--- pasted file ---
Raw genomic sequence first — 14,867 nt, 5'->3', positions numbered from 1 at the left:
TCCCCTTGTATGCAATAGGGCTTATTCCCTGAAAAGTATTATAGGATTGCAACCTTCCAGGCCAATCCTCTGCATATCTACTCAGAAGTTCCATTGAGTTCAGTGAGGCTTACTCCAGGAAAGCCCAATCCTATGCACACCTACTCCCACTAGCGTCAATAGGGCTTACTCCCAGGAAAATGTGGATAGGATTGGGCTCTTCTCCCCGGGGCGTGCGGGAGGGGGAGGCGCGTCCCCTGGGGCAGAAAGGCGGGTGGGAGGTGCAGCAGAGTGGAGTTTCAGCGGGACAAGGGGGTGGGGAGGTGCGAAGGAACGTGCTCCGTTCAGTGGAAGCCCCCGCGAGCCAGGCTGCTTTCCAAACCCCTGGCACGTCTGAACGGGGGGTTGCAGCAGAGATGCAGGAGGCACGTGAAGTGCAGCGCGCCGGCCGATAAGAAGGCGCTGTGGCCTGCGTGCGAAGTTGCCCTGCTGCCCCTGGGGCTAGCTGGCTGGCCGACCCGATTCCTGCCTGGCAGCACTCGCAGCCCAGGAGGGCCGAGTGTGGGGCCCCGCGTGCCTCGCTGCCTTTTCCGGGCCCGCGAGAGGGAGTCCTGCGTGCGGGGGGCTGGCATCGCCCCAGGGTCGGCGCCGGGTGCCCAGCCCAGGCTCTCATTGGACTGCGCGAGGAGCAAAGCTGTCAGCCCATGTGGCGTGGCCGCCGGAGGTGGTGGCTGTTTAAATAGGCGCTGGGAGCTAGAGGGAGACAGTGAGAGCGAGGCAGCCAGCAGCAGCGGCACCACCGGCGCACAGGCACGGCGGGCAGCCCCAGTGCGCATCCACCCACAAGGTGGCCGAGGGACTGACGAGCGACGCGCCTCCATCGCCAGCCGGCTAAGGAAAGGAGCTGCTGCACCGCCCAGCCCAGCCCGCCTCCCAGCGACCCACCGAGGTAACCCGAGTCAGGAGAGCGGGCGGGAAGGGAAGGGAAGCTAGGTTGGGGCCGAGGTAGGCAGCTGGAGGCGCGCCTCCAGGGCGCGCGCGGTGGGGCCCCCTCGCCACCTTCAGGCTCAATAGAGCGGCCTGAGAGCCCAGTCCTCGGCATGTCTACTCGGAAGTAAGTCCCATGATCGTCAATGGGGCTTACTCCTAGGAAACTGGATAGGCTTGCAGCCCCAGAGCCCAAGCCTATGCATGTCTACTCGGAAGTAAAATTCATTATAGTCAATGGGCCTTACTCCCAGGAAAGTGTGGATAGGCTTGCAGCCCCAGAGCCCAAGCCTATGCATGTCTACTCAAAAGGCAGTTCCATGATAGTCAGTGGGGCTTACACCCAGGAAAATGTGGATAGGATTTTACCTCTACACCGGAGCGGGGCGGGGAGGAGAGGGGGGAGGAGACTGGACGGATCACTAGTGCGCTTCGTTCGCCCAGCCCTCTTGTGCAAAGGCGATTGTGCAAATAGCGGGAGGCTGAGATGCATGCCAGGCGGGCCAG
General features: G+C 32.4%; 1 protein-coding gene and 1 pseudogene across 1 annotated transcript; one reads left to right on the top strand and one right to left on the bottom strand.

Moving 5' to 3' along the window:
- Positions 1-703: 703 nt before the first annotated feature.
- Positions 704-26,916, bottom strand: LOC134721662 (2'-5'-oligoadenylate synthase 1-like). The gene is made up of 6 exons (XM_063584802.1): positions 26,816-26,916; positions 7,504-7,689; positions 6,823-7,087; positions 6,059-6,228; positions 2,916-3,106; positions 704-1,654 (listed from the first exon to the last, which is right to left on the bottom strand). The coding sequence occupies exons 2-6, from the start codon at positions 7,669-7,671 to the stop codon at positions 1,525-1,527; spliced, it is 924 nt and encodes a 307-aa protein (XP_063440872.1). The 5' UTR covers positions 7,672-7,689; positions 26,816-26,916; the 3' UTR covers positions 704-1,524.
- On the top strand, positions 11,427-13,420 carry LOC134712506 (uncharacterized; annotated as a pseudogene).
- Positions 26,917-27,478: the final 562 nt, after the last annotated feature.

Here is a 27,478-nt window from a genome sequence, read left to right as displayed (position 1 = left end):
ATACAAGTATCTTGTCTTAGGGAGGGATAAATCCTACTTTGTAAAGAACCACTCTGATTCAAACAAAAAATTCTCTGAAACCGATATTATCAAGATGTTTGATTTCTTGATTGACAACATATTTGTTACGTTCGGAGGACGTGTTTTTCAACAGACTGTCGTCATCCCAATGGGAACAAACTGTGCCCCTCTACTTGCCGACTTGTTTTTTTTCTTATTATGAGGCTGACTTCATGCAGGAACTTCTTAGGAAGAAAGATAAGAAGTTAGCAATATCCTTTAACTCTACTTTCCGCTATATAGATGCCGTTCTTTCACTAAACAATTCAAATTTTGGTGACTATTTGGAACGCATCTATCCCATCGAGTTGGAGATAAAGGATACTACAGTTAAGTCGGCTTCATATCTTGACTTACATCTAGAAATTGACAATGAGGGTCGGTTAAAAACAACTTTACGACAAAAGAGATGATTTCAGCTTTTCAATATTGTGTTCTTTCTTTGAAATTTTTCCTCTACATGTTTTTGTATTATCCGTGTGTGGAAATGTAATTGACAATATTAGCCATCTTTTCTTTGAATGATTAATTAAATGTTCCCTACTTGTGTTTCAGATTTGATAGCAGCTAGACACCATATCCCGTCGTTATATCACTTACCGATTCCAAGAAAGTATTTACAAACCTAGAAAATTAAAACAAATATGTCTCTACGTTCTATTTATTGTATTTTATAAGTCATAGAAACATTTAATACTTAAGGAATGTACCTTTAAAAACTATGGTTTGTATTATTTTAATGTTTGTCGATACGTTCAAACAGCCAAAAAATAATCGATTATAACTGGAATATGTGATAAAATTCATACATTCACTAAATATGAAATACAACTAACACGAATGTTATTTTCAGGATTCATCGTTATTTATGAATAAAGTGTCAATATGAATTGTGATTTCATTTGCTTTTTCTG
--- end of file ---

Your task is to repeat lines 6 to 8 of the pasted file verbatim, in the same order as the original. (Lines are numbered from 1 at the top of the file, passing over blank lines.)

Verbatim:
- Positions 704-26,916, bottom strand: LOC134721662 (2'-5'-oligoadenylate synthase 1-like). The gene is made up of 6 exons (XM_063584802.1): positions 26,816-26,916; positions 7,504-7,689; positions 6,823-7,087; positions 6,059-6,228; positions 2,916-3,106; positions 704-1,654 (listed from the first exon to the last, which is right to left on the bottom strand). The coding sequence occupies exons 2-6, from the start codon at positions 7,669-7,671 to the stop codon at positions 1,525-1,527; spliced, it is 924 nt and encodes a 307-aa protein (XP_063440872.1). The 5' UTR covers positions 7,672-7,689; positions 26,816-26,916; the 3' UTR covers positions 704-1,524.
- On the top strand, positions 11,427-13,420 carry LOC134712506 (uncharacterized; annotated as a pseudogene).
- Positions 26,917-27,478: the final 562 nt, after the last annotated feature.